I’ve always loved the night. There’s something about the sunless calm that brings me to life and fills my soul with creative energy; energy that I expel in the form of writing, art and music. It’s ‘my time’. Everyone is sleeping and the house is quiet, just for me. Being an introvert, having this time to myself is something I consider essential for me to function like a normal human being, but sometimes I wish I could share my time with others, and be in their presence when I feel most like myself. My mind comes alive after midnight, and I have all these thoughts and ideas itching to escape, but no one to share them with. Don’t get me wrong, if people suddenly became nocturnal, I’d feel immediately claustrophobic, robbed of my time and energy. I just wish that every now and then, I had someone to stay up with and talk to until the sun peeks over the horizon and the sky turns dusky. Tonight is one of those nights. As the world is enveloped in darkness and minds drift into unconsciousness, my veins thrum with electricity and my thoughts demand to be heard. I feel alive.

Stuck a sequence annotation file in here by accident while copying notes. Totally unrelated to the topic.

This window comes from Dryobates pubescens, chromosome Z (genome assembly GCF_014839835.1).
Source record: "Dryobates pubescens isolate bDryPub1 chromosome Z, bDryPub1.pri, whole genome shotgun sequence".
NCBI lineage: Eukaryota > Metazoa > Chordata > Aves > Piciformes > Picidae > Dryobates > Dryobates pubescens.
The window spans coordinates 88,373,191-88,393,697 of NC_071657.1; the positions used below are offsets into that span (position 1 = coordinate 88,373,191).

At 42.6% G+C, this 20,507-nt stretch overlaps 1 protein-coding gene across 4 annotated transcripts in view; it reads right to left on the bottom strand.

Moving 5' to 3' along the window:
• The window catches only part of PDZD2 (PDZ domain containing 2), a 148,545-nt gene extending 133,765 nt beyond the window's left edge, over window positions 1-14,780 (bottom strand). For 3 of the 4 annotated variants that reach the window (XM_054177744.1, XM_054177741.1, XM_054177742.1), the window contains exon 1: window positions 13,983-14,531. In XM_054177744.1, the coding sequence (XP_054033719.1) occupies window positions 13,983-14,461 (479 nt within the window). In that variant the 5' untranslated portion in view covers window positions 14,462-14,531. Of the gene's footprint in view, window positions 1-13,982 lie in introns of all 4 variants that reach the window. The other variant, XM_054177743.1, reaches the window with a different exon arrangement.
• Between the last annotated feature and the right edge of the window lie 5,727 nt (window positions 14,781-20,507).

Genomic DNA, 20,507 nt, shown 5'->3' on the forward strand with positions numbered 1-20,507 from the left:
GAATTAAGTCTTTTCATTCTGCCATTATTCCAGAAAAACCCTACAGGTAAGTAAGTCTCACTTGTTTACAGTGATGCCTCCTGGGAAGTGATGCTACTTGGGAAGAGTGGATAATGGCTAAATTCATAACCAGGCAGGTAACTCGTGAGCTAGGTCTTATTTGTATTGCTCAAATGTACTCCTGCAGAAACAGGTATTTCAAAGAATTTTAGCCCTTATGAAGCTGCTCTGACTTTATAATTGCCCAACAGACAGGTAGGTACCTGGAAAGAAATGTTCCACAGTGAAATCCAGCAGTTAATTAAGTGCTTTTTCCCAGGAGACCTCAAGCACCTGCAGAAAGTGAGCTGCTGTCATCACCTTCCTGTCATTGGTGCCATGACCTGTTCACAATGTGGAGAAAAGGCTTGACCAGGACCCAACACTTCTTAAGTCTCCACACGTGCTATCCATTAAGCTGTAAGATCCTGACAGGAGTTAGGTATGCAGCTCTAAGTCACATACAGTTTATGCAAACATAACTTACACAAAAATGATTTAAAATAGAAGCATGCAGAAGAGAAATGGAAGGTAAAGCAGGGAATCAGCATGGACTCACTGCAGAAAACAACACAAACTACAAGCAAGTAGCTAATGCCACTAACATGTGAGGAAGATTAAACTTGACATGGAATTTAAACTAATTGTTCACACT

Growing up, I had pathetic wisps of blonde hair that fell like a mop around my face. My hair has always been fine, and for the majority of my life, it never grew past my shoulders. That is… until I told myself it would be long, luscious, and reach my bellybutton one day. Cue the use of horse shampoo, oil treatments, hair masks and meticulous brushing (because it tangles so ridiculously easily!), which has undeniably impacted my entire surroundings. You see, my hair is about halfway down my back these days, and though it’s much thicker than it used to be, it sheds like crazy. It’s everywhere, and I’m constantly being surprised by the long, golden strands I find in the most peculiar of places. Wrapped around water bottle lids, woven in the fabric of my socks, settled comfortably on stove tops and hiding behind cushions. Wherever I have been, even if only briefly, there is likely a part of me that has made itself at home. Perhaps the strangest place I have discovered a strand, is in my freezer, chilling out in an open bag of frozen peas. Somehow, in the few seconds I rarely open the freezer door, a strand of my hair has abandoned my head, leapt into the icy cave and crawled through the small opening of a plastic bag to immerse itself in frozen peas. Like… what? I’m not sure if my hair is out to take over the world, or just clog the vacuum cleaner, but whatever the case may be, I appreciate the strands that are happy to remain on my head for however long they choose to stay.